Illuminating the (non-) meaning of food: organization, power and responsibilities in public elderly care.: A Swedish perspective.2007In: Journal of Foodservice, Vol. 18, p. 119-129Article in journal (Refereed)
  • 33.
    Mattsson Sydner, Ylva
    et al.
    Uppsala University, Humanistisk-samhällsvetenskapliga vetenskapsområdet, Faculty of Social Sciences, Department of Domestic Sciences.
    Fjellström, Christina
    Uppsala University, Humanistisk-samhällsvetenskapliga vetenskapsområdet, Faculty of Social Sciences, Department of Domestic Sciences.
    Neddragningar inom äldreomsorgen hot mot måltidsverksamheten?1997Other (Other scientific)
  • 34.
    Mattsson Sydner, Ylva
    et al.
    Uppsala University.
    Fjellström, Christina
    Uppsala University.
    The meaning of symbols of culinary rules.2003In: Culinary Arts and Sciences IV.: Global and National Perspectives, 2003, p. 363-371Conference paper (Refereed)
  • 35.
    Mattsson Sydner, Ylva
    et al.
    Uppsala University, Disciplinary Domain of Humanities and Social Sciences, Faculty of Social Sciences, Department of Domestic Sciences.
    Fjellström, Christina
    Uppsala University, Disciplinary Domain of Humanities and Social Sciences, Faculty of Social Sciences, Department of Domestic Sciences. Kost.
    The meaning of symbols of culinary rules: The food and meals in Elderly care2006In: Journal of Foodservice, ISSN 1748-0140, E-ISSN 1745-4506, Vol. 17, no 4, p. 182-188Article in journal (Refereed)
    Abstract [en]

    In Sweden, meals are provided to the elderly living in various types of institutions. This paper discusses how food in this context is expressed as substance and symbols. It focuses on the social organization surrounding food provision in residential care homes, from considerations in menu planning to the final presentation of the meal. This encompasses the diet of the elderly and how the norms, values and behaviours of different social identities in such an organization shape food provision. The empirical work is based on participant observations in four residential care homes. In each home, the manager of the restaurant kitchen was responsible for menu planning for all meals served to the elderly. This meant that they planned menus they thought were suitable for elderly people, i.e. most of the dishes were plain Swedish food. The dishes presented on the menu card symbolized a specific taste and shape. These different dishes are traditionally and variously connected to different kinds of trimmings. Although symbols such as specific taste, shape and trimmings were linked to the dish when the manager planned the menu, the servings were often presented with some variation in reality. The cooks rarely used a written recipe; they sometimes interpreted a dish with a particular name differently, and they did not always use the ‘indicated’ ingredients associated with these dishes. The elderly who ate their meals in the restaurants could wish for and had access to a wide range of condiments. At the units where the staff served the meals, however, the final servings were often far from the symbols associated with each specific dish. Thus, the cooks, and moreover the staff, lacked knowledge about the ‘right’ trimmings, were unable or did not care to offer these traditional symbols, which are important to the elderly meal situation as a whole.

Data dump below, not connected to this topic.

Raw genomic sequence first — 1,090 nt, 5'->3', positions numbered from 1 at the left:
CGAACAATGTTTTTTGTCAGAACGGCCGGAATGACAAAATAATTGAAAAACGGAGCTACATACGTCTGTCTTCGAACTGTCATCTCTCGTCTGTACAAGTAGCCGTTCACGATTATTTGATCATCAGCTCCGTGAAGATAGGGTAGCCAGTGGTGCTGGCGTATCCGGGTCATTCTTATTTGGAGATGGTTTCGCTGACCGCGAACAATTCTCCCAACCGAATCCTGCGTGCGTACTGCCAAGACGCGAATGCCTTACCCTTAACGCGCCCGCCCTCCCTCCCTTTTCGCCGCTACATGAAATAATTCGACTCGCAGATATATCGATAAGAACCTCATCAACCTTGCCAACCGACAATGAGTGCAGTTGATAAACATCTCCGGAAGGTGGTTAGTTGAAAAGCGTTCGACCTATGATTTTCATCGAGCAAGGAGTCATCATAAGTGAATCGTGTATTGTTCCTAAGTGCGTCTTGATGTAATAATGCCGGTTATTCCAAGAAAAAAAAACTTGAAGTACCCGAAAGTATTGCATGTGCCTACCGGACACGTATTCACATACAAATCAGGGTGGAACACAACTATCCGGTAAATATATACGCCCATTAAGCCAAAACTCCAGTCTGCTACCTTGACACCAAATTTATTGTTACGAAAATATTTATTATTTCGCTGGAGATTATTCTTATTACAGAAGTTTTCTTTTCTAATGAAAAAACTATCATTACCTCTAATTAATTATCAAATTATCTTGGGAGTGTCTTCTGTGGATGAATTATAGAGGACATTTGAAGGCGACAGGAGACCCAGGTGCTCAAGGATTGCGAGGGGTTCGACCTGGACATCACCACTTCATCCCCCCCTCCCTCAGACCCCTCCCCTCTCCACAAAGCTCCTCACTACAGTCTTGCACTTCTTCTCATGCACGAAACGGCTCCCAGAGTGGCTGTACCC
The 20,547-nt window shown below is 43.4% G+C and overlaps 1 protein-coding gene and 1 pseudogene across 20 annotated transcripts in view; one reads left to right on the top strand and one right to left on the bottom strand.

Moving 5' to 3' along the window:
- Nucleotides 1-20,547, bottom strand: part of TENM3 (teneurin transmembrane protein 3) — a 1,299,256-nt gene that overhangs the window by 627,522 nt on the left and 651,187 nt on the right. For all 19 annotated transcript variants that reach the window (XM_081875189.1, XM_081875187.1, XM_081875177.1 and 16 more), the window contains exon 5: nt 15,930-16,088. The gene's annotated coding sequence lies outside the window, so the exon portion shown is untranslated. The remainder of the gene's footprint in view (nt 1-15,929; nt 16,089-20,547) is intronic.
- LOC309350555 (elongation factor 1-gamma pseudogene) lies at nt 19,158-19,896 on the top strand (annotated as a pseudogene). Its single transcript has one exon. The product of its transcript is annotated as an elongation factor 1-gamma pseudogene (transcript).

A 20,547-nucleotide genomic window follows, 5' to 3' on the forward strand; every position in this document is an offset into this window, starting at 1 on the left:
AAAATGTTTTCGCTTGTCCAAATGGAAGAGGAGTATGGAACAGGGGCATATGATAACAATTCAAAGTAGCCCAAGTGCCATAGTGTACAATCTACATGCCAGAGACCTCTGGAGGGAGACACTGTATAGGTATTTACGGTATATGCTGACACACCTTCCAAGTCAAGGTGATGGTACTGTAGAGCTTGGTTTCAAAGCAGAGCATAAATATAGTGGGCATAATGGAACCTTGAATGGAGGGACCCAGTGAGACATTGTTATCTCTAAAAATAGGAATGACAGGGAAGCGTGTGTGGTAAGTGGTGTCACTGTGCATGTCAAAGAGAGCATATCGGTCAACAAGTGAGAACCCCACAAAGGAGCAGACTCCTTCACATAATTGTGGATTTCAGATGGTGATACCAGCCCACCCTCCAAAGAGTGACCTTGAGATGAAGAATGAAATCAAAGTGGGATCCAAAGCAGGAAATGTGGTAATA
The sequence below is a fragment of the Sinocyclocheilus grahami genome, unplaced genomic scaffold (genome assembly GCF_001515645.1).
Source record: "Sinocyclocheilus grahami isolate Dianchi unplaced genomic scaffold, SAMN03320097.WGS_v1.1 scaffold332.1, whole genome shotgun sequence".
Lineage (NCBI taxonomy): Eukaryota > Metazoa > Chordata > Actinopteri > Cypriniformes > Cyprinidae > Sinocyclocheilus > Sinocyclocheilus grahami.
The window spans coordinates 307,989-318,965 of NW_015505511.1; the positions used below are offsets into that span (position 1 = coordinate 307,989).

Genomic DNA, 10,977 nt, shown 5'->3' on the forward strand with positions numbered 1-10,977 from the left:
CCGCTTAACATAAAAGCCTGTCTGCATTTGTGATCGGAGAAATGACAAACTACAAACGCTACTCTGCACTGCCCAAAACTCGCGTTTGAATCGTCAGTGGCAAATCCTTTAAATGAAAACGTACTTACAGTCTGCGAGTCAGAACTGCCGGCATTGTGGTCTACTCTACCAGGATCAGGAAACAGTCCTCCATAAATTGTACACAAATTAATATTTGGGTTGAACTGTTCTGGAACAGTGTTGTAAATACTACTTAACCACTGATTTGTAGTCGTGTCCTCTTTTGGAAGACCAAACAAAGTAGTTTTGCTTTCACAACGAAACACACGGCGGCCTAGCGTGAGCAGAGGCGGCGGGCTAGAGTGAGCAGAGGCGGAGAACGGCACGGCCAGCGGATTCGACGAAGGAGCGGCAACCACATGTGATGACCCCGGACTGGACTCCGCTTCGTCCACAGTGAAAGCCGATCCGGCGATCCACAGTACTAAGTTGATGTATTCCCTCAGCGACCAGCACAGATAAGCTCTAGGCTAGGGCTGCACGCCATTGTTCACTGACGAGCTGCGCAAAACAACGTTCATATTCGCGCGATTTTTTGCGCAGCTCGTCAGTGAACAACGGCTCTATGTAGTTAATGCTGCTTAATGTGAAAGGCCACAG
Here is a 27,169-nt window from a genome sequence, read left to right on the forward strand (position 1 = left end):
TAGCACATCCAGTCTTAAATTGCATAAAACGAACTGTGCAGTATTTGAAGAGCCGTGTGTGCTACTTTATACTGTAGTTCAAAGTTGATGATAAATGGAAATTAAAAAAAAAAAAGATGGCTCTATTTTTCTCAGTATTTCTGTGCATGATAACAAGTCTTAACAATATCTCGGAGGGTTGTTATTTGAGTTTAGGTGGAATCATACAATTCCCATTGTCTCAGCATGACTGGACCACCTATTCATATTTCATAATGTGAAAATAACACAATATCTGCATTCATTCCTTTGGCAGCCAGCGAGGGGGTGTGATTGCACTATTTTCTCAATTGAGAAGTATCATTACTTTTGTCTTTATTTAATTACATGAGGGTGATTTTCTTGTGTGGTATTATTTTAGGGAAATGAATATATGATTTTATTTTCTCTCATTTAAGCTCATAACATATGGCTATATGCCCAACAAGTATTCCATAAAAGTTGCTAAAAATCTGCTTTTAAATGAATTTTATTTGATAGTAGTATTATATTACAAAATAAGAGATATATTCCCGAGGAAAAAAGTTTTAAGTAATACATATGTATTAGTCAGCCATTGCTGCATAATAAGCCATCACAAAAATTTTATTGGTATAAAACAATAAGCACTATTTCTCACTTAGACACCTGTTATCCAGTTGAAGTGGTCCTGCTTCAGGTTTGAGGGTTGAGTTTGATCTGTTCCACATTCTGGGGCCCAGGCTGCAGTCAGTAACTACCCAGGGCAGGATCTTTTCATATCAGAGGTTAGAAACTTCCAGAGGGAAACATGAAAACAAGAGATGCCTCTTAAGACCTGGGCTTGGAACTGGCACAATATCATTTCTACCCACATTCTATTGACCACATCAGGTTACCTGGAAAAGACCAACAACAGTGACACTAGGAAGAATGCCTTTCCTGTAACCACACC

• 36.
    Mattsson Sydner, Ylva
    et al.
    Uppsala University, Humanistisk-samhällsvetenskapliga vetenskapsområdet, Faculty of Social Sciences, Department of Domestic Sciences.
    Fjellström, Christina
    Uppsala University, Humanistisk-samhällsvetenskapliga vetenskapsområdet, Faculty of Social Sciences, Department of Domestic Sciences.
    Äldreomsorgens måltidsverksamhet.1999In: Spris konferens, Äldreomsorg och vård av äldre - Nationellt forum för forskare Stockholm 21-22 april 1999. Muntlig presentation i plenum., 1999Conference paper (Other scientific)
    Abstract [en]

    Äldreomsorgens måltidsverksamhet

  • 37.
    Mattsson Sydner, Ylva
    et al.
    Uppsala University, Disciplinary Domain of Humanities and Social Sciences, Faculty of Social Sciences, Department of Domestic Sciences.
    Lundmark, Berit
    Uppsala University, Disciplinary Domain of Humanities and Social Sciences, Faculty of Social Sciences, Department of Domestic Sciences.
    Från lingonlådor om hösten till portionsförpackad sylt: från ekonomiföreståndare till kostekonom - ett yrke i förändring2001Report (Other academic)